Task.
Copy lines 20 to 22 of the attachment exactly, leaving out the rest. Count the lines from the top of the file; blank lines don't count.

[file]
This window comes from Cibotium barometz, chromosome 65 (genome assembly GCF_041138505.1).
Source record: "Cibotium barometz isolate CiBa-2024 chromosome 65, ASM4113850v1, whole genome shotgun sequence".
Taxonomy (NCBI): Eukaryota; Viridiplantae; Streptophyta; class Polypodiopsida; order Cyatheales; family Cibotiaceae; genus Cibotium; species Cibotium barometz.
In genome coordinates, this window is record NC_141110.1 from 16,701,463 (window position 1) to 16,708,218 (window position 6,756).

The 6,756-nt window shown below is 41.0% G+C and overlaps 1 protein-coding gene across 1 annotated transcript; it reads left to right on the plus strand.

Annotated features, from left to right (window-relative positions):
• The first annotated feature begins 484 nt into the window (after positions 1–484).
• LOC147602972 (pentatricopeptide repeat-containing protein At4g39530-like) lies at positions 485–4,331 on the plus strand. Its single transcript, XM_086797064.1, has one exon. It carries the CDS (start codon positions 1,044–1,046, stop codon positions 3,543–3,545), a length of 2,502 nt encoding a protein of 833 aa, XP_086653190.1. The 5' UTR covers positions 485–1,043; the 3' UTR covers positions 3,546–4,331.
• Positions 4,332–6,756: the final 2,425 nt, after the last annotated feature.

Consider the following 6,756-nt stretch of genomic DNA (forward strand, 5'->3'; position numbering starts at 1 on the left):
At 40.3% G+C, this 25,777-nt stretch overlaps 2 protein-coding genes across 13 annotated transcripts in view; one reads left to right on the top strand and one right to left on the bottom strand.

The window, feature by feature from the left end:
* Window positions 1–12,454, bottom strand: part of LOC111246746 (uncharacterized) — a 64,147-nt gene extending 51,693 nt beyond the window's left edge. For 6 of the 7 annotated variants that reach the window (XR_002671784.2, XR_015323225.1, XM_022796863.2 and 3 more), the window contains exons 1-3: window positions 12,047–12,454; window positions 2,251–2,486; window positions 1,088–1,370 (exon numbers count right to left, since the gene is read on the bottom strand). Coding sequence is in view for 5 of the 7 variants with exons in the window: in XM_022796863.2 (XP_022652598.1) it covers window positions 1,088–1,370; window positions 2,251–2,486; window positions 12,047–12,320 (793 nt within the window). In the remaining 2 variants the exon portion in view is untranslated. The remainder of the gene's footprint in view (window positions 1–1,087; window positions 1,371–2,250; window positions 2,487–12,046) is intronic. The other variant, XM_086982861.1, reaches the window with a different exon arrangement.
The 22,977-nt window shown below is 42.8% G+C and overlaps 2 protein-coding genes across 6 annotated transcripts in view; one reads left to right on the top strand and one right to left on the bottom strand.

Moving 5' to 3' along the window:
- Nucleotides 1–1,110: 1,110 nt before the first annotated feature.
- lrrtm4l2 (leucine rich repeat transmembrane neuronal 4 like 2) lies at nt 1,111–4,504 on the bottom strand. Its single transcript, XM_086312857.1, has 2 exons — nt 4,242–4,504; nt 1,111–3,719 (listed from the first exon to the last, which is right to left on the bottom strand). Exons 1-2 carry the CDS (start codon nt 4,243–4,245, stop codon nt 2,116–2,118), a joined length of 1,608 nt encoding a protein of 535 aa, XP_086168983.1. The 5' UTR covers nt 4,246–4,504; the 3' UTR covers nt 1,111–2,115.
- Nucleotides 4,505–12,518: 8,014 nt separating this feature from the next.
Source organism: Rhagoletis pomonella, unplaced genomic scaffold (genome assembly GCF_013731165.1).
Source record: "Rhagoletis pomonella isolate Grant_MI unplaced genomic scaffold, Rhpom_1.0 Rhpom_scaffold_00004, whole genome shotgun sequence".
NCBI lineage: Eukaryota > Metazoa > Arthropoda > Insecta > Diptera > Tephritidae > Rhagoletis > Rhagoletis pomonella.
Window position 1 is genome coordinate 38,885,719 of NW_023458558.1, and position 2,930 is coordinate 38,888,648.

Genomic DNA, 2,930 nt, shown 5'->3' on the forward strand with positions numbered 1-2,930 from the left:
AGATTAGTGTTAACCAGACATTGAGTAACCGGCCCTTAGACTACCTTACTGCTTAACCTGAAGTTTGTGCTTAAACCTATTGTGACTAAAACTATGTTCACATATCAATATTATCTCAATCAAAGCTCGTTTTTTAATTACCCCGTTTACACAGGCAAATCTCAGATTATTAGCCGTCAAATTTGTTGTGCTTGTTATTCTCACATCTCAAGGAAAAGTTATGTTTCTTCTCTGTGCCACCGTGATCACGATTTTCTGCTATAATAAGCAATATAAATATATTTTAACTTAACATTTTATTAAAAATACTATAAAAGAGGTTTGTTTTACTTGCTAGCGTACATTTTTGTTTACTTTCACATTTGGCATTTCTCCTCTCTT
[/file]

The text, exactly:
Source record: "Rhagoletis pomonella isolate Grant_MI unplaced genomic scaffold, Rhpom_1.0 Rhpom_scaffold_00004, whole genome shotgun sequence".
NCBI lineage: Eukaryota > Metazoa > Arthropoda > Insecta > Diptera > Tephritidae > Rhagoletis > Rhagoletis pomonella.
Window position 1 is genome coordinate 38,885,719 of NW_023458558.1, and position 2,930 is coordinate 38,888,648.